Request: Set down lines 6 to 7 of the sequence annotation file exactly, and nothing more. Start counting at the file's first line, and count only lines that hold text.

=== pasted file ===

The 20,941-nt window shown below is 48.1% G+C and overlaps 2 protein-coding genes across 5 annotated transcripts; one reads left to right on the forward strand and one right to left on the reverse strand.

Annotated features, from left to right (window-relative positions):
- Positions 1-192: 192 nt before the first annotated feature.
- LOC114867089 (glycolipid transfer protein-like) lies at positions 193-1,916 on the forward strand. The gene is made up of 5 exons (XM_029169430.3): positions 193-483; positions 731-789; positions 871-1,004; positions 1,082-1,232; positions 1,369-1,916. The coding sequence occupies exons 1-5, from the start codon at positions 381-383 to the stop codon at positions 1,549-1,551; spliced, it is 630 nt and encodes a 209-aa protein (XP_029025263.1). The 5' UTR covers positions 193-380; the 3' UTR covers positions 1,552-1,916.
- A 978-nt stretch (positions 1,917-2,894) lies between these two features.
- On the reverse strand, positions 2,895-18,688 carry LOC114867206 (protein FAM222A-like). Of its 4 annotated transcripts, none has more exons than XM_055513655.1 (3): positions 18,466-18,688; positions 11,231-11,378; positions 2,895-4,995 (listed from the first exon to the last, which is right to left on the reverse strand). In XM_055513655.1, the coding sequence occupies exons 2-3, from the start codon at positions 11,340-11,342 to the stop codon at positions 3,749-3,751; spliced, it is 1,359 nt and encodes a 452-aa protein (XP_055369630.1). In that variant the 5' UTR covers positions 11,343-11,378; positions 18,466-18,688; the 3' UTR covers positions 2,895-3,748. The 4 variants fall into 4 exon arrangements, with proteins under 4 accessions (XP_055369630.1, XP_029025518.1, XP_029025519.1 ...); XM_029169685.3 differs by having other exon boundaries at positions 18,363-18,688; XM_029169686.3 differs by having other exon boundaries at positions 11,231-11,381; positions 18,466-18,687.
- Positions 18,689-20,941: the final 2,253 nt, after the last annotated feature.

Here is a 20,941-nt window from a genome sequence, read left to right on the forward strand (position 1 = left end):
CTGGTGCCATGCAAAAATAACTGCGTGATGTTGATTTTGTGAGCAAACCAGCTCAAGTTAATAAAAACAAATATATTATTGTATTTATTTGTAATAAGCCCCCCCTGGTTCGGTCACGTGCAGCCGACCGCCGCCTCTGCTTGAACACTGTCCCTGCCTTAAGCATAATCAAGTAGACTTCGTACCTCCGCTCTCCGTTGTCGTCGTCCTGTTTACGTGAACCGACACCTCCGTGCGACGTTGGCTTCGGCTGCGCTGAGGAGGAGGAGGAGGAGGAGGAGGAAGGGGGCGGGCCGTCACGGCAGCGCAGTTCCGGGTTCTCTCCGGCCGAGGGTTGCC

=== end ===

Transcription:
- On the reverse strand, positions 2,895-18,688 carry LOC114867206 (protein FAM222A-like). Of its 4 annotated transcripts, none has more exons than XM_055513655.1 (3): positions 18,466-18,688; positions 11,231-11,378; positions 2,895-4,995 (listed from the first exon to the last, which is right to left on the reverse strand). In XM_055513655.1, the coding sequence occupies exons 2-3, from the start codon at positions 11,340-11,342 to the stop codon at positions 3,749-3,751; spliced, it is 1,359 nt and encodes a 452-aa protein (XP_055369630.1). In that variant the 5' UTR covers positions 11,343-11,378; positions 18,466-18,688; the 3' UTR covers positions 2,895-3,748. The 4 variants fall into 4 exon arrangements, with proteins under 4 accessions (XP_055369630.1, XP_029025518.1, XP_029025519.1 ...); XM_029169685.3 differs by having other exon boundaries at positions 18,363-18,688; XM_029169686.3 differs by having other exon boundaries at positions 11,231-11,381; positions 18,466-18,687.
- Positions 18,689-20,941: the final 2,253 nt, after the last annotated feature.